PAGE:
The recommendations are timely, as the House Rules Committee hears today from members concerning the Rules they want adopted at the start of the 118th Congress in January. 

“There’s too much concentrated power in congressional leadership, which distorts the legislative process and stifles collaboration by members who share common interests,” said Daniel Schuman, policy director at Demand Progress. “These common-sense recommendations restore balance in the House so that all members can meaningfully engage in policymaking.”

“The Rules the House enacts will shape how Congress will function and who will have power,” said Zach Graves, executive director of Lincoln Network. “It’s important to democratize the House so more rank-and-file members have a say in the legislation that gets considered and so that committees don’t have their roles usurped by leadership. All members are elected to Congress and each one has a duty and obligation to represent their constituents.”

The package of bipartisan Rules recommendations identifies improvements the House should adopt to improve transparency of legislative information, internal operations and scheduling, congressional efficiency and oversight, congressional security, congressional capacity and staff, and ethics, as well as which Rules to retain from the previous two Congresses. 

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Statement on Senate Judiciary Subcmte Hearing: “Office of Legal Counsel’s Role in Shaping Executive Privilege Doctrine”

Today at 2 PM ET, the Senate Judiciary subcommittee is holding a hearing entitled “The Office of Legal Counsel’s Role in Shaping Executive Privilege Doctrine” with OLC’s Assistant Attorney General Christopher Schroeder as the sole witness. 

Given that secrecy is an all-too-common aspect of the OLC’s work, and that its secrecy has at times undermined the rule of law and the operations of that office, we will be watching for any insights about how the subcmte would promote disclosure of OLC opinions as an antidote. Congress should act now to lock-in transparency of OLC opinions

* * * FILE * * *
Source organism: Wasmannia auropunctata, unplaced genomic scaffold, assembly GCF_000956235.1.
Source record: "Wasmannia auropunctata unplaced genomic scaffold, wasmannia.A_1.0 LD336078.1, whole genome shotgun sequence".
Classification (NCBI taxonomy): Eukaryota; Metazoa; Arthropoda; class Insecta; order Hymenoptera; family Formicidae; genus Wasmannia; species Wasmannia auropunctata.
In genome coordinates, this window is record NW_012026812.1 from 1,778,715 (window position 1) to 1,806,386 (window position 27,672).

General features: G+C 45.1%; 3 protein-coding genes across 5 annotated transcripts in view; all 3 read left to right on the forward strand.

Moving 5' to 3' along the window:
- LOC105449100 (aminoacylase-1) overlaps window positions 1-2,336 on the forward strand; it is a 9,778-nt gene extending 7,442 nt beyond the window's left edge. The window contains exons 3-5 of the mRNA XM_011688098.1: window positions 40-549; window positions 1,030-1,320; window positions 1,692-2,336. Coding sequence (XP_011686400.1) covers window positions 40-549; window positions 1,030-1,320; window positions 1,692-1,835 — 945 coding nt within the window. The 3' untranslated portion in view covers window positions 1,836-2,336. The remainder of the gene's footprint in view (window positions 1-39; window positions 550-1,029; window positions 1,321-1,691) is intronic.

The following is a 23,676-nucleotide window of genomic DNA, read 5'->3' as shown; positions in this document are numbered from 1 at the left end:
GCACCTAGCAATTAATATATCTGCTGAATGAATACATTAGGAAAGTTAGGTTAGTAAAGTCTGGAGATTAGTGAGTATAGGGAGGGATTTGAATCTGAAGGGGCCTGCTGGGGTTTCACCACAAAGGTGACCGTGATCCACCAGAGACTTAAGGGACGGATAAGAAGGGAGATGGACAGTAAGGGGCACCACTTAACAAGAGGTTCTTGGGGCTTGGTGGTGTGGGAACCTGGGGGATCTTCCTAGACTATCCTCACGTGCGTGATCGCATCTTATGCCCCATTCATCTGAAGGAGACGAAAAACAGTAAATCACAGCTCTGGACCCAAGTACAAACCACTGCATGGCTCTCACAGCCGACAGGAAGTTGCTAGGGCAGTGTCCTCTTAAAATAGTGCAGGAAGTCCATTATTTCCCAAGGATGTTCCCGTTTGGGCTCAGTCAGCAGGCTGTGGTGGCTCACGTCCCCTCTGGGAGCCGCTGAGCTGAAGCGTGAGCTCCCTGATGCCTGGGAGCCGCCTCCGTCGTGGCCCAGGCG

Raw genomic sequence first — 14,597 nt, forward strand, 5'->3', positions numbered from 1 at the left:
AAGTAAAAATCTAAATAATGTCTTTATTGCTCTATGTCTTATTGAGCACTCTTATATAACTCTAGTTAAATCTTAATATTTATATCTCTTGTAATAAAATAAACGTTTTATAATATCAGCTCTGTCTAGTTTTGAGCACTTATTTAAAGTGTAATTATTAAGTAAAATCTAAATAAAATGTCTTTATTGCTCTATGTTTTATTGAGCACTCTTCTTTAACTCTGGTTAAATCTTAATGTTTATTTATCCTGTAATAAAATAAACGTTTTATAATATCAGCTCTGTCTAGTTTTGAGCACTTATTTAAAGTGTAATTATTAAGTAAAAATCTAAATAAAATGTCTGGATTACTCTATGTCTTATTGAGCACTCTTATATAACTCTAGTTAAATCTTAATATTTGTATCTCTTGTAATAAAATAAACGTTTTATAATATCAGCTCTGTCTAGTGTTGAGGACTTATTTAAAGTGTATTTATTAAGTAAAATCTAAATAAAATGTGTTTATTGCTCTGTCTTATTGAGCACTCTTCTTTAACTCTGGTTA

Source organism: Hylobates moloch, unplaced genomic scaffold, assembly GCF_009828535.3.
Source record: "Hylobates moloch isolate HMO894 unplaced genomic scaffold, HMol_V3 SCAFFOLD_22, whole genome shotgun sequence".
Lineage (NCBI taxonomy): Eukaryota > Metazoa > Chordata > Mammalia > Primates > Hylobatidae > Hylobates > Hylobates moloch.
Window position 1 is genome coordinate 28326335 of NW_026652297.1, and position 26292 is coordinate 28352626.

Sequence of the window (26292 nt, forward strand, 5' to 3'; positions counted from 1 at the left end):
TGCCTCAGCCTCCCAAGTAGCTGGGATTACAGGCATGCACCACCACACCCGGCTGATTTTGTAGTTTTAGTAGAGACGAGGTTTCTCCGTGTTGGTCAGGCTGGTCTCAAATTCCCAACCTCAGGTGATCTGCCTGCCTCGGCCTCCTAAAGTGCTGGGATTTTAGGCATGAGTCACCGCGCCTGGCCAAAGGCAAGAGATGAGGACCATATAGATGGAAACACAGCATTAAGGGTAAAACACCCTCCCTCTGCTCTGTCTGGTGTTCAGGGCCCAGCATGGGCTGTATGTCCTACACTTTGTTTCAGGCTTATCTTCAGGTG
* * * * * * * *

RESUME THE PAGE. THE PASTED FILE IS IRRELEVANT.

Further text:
This position in favor of transparency was embraced by AAG Schroeder before he was appointed and confirmed to his current role, as well as by a number of attorneys who formerly worked in the Office of Legal Counsel. They have pointed to abuses of the OLC process by that office’s issuing opinions that “arguably distort the separation of powers by brooking no recognition for Congress’s prerogatives as a co-equal branch, in high-visibility disputes with Congress over politically charged legal questions.”

Daniel Schuman, policy director at Demand Progress Education Fund, said: “OLC is a major mechanism by which Congress’s powers are diluted, limited, and ignored. Its opinions should be proactively disclosed to protect our democracy and the rule of law. There is no reason for Congress to wait to move on any of the three off-the-shelf ready-to-go OLC transparency reforms that have bipartisan coalition support.”  

Those reforms include: 

  1. authorizing legislation (Demanding Oversight and Justification Over Legal Conclusions Transparency Act or the DOJ OLC Transparency Act, S. 3858, and its companion House bill, the SUNLIGHT Act of 2022, H.R. 7619.
  2. the Duckworth amendment to the FY2023 NDAA (S.Amdt. 6246 to H.R. 7900);
  3. the directive in the appropriations committee report (H. Rept. 117-395, p. 59) accompanying the House’s FY 2023 appropriations bill for the DOJ.

And of course, Schroeder could proactively update the OLC’s “Best Practices” memorandum to instate proactive disclosure of OLC opinions without waiting for Congressional direction. Let’s not forget that in 2004, he was one of 18 former senior DOJ officials who signed a document entitled Principles to Guide the Office of Legal Counsel that specifically said: “OLC should publicly disclose its written legal opinions in a timely manner, absent strong reasons for delay or nondisclosure.”